Tikal – A board game in 3D

Dieser Post zieht einen versunkenen Schatz aus der Tiefe zurück ans Licht. Ein Studienprojekt, das nicht vergessen werden soll.

This post pulls back a lost treasure. A study project which shall not be forgotten.

I want to  show off an older project of mine. It’s an adaption of the board game “TIKAL” by Ravensburger. It’s a turn based strategy game where you have to send out your archaeologists to explore the unknown world.  There are treasures and temples to discover. On each turn the player gets to draw a new tile from the stack and append it to the existing terrain. Afterwards he has 10 action points which he can spend to move to other tiles, dig for treasures or increase the value of a temple. The goal is to gather as much points as possible during the 5 evaluation rounds. These appear if a vulcano is drawn and added to the terrain.  Rules and gameplay are simply adapted from the original, but the visuals and controls are all 3D related making it a different experience.

I developed this together with a friend of mine as a small project for university. Because we recently attended a lecture on mobile development for android, we wanted to make the game an android application as well. We decided to adapt an exisiting game to gain experience in coding and designing a game application rather than designing a game. So we picked a board game we knew and liked playing. But to make it stand apart from the board game we decided to make it 3D. With this in mind I searched for a proper game engine to use and found LIBGDX. Hurray, all problems solved! A big thank you to the LIBGDX crew at this point, great work. It’s that good, we didn’t even had to consider much android specific stuff because LIBGDX hides this very well behind their API. I ended up spending half the time on reading through the LIBGDX API just to learn from them 😉

So take a look at the outcome.

This is how the game starts.

This is how the game starts.

Here are the different tiles to makeup the terrain. Each tile is a hexagon with 0-3 stones at the edges. They define how much it costs to move a figure across that edge. The stones are added in code.

We tried to keep the required interface to a minimum and focus on the fact that it’s in 3D. Therefore we chose to model all actions as little spheres which are placed above a tile if you click it. There are never more than 3 actions per tile so it won’t stack to high.  But this decision let to another problem. If the interface is inside the world you might not see it depending on the camera position. We fixed this and significantly improved the ease of use by moving the camera to always focus the clicked field. By that you can click your way through the tiles and it’s always a smooth motion allowing you to see what actions appear.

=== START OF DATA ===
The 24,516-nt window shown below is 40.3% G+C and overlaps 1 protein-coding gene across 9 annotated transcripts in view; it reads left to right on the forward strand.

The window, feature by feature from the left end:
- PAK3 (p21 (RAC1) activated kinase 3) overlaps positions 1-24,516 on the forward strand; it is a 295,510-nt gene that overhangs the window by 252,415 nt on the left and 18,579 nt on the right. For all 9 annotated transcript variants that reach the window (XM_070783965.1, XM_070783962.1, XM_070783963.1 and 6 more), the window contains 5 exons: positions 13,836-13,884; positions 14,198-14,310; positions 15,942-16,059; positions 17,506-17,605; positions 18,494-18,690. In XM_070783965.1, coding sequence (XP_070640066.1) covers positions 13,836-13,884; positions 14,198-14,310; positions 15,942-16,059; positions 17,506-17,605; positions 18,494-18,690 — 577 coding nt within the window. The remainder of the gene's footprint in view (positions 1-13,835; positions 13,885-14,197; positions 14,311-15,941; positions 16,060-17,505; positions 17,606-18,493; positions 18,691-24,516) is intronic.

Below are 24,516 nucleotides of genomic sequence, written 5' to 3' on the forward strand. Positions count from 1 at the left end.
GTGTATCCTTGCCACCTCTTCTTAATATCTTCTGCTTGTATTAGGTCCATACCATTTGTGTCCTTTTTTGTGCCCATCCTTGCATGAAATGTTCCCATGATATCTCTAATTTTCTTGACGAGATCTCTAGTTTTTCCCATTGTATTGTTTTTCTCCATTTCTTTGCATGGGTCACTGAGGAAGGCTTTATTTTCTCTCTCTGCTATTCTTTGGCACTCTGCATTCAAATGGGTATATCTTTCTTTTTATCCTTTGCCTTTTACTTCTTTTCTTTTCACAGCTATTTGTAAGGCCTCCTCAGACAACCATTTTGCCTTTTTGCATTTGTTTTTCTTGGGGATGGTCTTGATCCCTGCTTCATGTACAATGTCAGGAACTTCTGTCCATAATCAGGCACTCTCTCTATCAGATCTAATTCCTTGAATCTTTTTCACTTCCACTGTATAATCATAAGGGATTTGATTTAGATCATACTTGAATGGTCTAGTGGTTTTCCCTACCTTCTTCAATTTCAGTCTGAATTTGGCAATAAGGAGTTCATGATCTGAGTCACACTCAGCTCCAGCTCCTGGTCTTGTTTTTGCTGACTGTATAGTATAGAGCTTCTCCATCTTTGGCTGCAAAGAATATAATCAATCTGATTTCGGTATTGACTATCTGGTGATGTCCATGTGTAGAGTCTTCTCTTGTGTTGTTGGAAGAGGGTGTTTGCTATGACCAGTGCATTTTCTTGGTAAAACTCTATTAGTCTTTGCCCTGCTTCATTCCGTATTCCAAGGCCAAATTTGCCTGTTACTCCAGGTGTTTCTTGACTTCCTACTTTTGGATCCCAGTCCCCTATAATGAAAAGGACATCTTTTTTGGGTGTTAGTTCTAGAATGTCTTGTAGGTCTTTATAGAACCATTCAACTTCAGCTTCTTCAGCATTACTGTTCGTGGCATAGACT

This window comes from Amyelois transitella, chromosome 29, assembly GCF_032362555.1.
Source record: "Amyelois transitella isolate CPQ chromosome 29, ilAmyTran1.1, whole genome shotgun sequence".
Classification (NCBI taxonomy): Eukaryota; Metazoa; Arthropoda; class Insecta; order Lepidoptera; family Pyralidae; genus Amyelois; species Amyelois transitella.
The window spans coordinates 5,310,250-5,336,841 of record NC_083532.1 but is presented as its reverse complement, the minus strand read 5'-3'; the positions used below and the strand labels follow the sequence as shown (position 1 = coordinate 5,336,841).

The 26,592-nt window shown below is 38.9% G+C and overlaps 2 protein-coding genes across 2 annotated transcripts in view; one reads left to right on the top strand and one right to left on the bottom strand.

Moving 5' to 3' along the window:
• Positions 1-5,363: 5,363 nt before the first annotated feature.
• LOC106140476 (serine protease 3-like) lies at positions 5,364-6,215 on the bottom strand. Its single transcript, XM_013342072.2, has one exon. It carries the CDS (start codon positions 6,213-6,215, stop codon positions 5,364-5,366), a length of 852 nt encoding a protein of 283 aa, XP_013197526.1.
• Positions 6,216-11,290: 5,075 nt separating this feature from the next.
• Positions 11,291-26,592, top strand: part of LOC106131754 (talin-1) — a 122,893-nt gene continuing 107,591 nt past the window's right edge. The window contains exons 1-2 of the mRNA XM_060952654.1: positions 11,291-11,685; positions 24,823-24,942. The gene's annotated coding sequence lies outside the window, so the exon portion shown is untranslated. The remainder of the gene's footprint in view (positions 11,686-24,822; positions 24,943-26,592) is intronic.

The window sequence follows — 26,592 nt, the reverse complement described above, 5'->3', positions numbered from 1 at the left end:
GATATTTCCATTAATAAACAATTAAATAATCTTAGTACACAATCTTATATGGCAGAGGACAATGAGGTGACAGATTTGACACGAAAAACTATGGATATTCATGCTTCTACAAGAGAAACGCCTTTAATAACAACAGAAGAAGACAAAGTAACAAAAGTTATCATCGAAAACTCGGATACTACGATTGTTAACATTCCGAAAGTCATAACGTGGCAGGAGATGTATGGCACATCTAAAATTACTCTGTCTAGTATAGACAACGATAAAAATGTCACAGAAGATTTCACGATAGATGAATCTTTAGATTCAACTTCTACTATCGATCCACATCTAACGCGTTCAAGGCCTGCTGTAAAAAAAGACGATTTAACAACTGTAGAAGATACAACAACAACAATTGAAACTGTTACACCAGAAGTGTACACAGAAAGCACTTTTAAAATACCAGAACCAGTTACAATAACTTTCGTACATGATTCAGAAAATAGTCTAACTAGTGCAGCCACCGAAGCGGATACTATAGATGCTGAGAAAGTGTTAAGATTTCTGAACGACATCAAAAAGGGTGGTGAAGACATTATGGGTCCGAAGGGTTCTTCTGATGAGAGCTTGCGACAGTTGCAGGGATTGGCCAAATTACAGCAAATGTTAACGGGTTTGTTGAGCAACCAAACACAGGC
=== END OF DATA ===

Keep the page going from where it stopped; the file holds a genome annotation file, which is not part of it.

All action buttons are placed as 3D objects above a tile.

All action buttons are placed as 3D objects above a tile.

But for those elements that required a 2D representation we tried to keep it simple. On the left side is the interface which shows the players, action points and earned points. Every time you draw a new tile an info panel slides in to the top right corner. And each gamestep is announced via a centralized label. Handling text overlays isn’t as easy as I thought it would be. You have to consider display duration, placement, priorities and different screen resolutions if you support multiple. If you don’t consider this you’ll probably end up with overlapping or lost messages and a great mess on the hud. Because of this I wrote a little helper to manage placements and priorities. The timing is managed with LIBGDX actions that you can apply to actors in the 2d scene graph. All 2D animations are done that way.

Example of overlay placements and fading.

Example of overlay placements and fading.

We did a lot of stuff besides the actual gameplay. Basically it’s been more learning than developing. We digged into 3D modelling, 2D interfaces even on multiple screen resolutions. We played with lighting and modeled a sun which orbits around the world. It’s also raining in Tikal from time to time. Therefore we checked out the 2d particle system of LIBGDX. We also made first steps with shaders and OpenGL in general. All the colored rectangles above temples and camps are billboards. Usually they are used to model clouds in a cheap manner, because they are only rectangles which always face the camera. This behaviour is programmed directly in a shader.

To sum it up it’s been a good learning phase in game development. LIBGDX taught us much about game architectures, rendering and so much more. But the game did get no further than a simple prototype. There is a lot of space for improvements although the gameplay is completly implemented. But animations, effects, multiplayer, networking and stuff like this which are unique to computer games are missing. Im not overly proud on this work but it’s okay and teached me the basics for further projects. I would share the game with you but I’m not sure about licensing because this is originally a Ravensburger game. I’m not sure if I can publish it. But anyways it’s more of a tech demo than a fun game 😉

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